Thursday, January 26, 2017

Politics and Fotoplayers

I spent the weekend – and parts of a snow day Tuesday – scanning the news and my social network feeds. Depressingly, most were filled with mongering on the subject of politics (to which I added a small amount). Various derangements from those fearing fascism would soon jackboot its way into the country to those waving Confederate flags yet not seeing the irony in telling their opponents to “get over it” because they lost.

Some of the mongering began to hit home as various government agencies were told to stop using social media – even temporarily – or to remove data from their websites (an affront no matter how you look at it). This hit home because I work as a subcontractor to a private company doing business with the federal Department of Energy.

I should say here and now that any views I express in this post are mine and mine own, and do not reflect the opinions of any of the companies I work for, whether directly or indirectly.

You may notice I included a video of an American Fotoplayer at the beginning of this post. I now explain why.

The fotoplayer was developed to allow an individual with limited musical skill to accompany silent films with pre-recorded music (in the form of piano rolls) with the company of a multitude of sound effects the individual could activate by pulling ropes or pushing buttons. Most of the work is done by the piano, reading music off a roll and powered by an electric motor and bellows. The individual at the keyboard was charged with watching the film and adding sound effects as he or she saw fit to go along with the silent film on the screen.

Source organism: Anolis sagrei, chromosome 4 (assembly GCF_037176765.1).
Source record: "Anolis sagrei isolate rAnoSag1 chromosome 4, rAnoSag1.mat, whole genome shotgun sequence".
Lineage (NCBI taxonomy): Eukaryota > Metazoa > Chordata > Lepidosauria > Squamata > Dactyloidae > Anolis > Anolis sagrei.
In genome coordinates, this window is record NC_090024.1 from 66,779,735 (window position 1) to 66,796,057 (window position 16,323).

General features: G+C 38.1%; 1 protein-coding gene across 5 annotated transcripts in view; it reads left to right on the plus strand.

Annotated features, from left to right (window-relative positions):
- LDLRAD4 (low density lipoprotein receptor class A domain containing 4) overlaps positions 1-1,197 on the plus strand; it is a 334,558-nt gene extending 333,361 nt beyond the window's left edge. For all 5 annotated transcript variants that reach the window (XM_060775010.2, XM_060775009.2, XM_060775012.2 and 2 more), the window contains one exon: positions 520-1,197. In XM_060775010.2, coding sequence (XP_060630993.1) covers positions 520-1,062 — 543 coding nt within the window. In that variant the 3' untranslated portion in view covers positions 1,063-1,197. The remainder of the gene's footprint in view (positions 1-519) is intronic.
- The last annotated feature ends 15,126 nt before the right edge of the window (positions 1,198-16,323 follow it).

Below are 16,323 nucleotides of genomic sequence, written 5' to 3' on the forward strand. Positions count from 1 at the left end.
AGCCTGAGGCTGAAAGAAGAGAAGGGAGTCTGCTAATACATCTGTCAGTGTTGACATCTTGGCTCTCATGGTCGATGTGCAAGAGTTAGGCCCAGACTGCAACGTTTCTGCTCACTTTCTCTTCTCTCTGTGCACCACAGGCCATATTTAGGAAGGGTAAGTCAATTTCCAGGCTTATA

I think the fotoplayer and its operator are an apt analogy of politics, particularly of the bureaucratic sort that we have here, for good or bad, in the United States.

The operator may add trills here and there, he or she may change the roll being played, but he or she is also limited in skill and scope to pulling ropes and pressing buttons, adding sound effects here and there. Whether he or she moves or not, the piano and its roll will roll on, playing the music of the bureaucracy.

And if the operator strays too far from what’s playing on the screen, the audience will eventually leave, and probably ask for their money back.

But what about fascism, you ask? What about if the operator locks the door and won’t let anyone out, or refuses to install the roll that goes with the film?

Well, there’s where my fotoplayer metaphor breaks down a bit.

But here’s where bureaucracy doesn’t:

The 10th Amendment to the Constitution, often championed by conservatives, is going to become much more important to liberals now that the national piano roll has been changed. State governments have powers too, and they will be exercised as the states see fit. California may continue research on climate change or pushing solar power. Utah may fight against land protection mandates coming from Washington. Each may use its power as each sees fit – changing the roll back to what it wants to hear. And states are answerable to their citizens, if the citizens do not like the rolls the state wants to play.

The federal government doesn’t have to be the be-all and end-all for science. States can do it. Municipalities can do it. All it takes is talent and money. Surely those are not lacking at the state level.

And if fascism marches in Washington, I guarantee you’ll see conservative and liberal states marching together to fight it, because of that 10th Amendment.

So I watch the film and listen to the music being played to accompany it with trepidation and wariness. But not with hopelessness.

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